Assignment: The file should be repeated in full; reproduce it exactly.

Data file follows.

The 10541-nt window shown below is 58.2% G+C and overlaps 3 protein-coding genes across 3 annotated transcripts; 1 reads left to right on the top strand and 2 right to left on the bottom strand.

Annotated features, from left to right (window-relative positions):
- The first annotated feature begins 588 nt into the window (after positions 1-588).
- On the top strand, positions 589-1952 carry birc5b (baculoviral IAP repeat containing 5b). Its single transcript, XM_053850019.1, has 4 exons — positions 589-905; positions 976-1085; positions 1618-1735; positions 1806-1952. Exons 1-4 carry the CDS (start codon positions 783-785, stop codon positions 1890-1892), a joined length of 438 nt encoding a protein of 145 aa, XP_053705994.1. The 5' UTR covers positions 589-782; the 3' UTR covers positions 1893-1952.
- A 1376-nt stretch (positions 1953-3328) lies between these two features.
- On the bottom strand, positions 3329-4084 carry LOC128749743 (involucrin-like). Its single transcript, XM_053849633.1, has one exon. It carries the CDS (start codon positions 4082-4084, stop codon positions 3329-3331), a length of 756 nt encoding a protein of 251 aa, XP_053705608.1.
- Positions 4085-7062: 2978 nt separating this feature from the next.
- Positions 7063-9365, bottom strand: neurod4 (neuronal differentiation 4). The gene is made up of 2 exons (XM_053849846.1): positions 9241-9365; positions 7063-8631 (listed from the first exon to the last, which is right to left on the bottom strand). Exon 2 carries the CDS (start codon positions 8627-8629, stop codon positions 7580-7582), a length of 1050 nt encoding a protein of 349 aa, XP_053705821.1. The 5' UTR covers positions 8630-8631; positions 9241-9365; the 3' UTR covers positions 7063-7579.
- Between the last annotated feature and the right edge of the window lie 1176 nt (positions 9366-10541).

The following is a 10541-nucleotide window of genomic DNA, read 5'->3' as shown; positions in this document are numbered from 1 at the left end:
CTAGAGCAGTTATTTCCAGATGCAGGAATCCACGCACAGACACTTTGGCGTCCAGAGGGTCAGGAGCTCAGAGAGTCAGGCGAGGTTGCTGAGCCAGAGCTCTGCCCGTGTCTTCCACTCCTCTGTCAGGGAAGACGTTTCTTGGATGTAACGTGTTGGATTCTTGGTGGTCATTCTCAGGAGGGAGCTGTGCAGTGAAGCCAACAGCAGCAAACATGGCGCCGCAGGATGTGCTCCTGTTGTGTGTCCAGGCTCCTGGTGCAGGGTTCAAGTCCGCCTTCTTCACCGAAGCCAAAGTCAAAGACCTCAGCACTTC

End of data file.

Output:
The 10541-nt window shown below is 58.2% G+C and overlaps 3 protein-coding genes across 3 annotated transcripts; 1 reads left to right on the top strand and 2 right to left on the bottom strand.

Annotated features, from left to right (window-relative positions):
- The first annotated feature begins 588 nt into the window (after positions 1-588).
- On the top strand, positions 589-1952 carry birc5b (baculoviral IAP repeat containing 5b). Its single transcript, XM_053850019.1, has 4 exons — positions 589-905; positions 976-1085; positions 1618-1735; positions 1806-1952. Exons 1-4 carry the CDS (start codon positions 783-785, stop codon positions 1890-1892), a joined length of 438 nt encoding a protein of 145 aa, XP_053705994.1. The 5' UTR covers positions 589-782; the 3' UTR covers positions 1893-1952.
- A 1376-nt stretch (positions 1953-3328) lies between these two features.
- On the bottom strand, positions 3329-4084 carry LOC128749743 (involucrin-like). Its single transcript, XM_053849633.1, has one exon. It carries the CDS (start codon positions 4082-4084, stop codon positions 3329-3331), a length of 756 nt encoding a protein of 251 aa, XP_053705608.1.
- Positions 4085-7062: 2978 nt separating this feature from the next.
- Positions 7063-9365, bottom strand: neurod4 (neuronal differentiation 4). The gene is made up of 2 exons (XM_053849846.1): positions 9241-9365; positions 7063-8631 (listed from the first exon to the last, which is right to left on the bottom strand). Exon 2 carries the CDS (start codon positions 8627-8629, stop codon positions 7580-7582), a length of 1050 nt encoding a protein of 349 aa, XP_053705821.1. The 5' UTR covers positions 8630-8631; positions 9241-9365; the 3' UTR covers positions 7063-7579.
- Between the last annotated feature and the right edge of the window lie 1176 nt (positions 9366-10541).

The following is a 10541-nucleotide window of genomic DNA, read 5'->3' as shown; positions in this document are numbered from 1 at the left end:
CTAGAGCAGTTATTTCCAGATGCAGGAATCCACGCACAGACACTTTGGCGTCCAGAGGGTCAGGAGCTCAGAGAGTCAGGCGAGGTTGCTGAGCCAGAGCTCTGCCCGTGTCTTCCACTCCTCTGTCAGGGAAGACGTTTCTTGGATGTAACGTGTTGGATTCTTGGTGGTCATTCTCAGGAGGGAGCTGTGCAGTGAAGCCAACAGCAGCAAACATGGCGCCGCAGGATGTGCTCCTGTTGTGTGTCCAGGCTCCTGGTGCAGGGTTCAAGTCCGCCTTCTTCACCGAAGCCAAAGTCAAAGACCTCAGCACTTC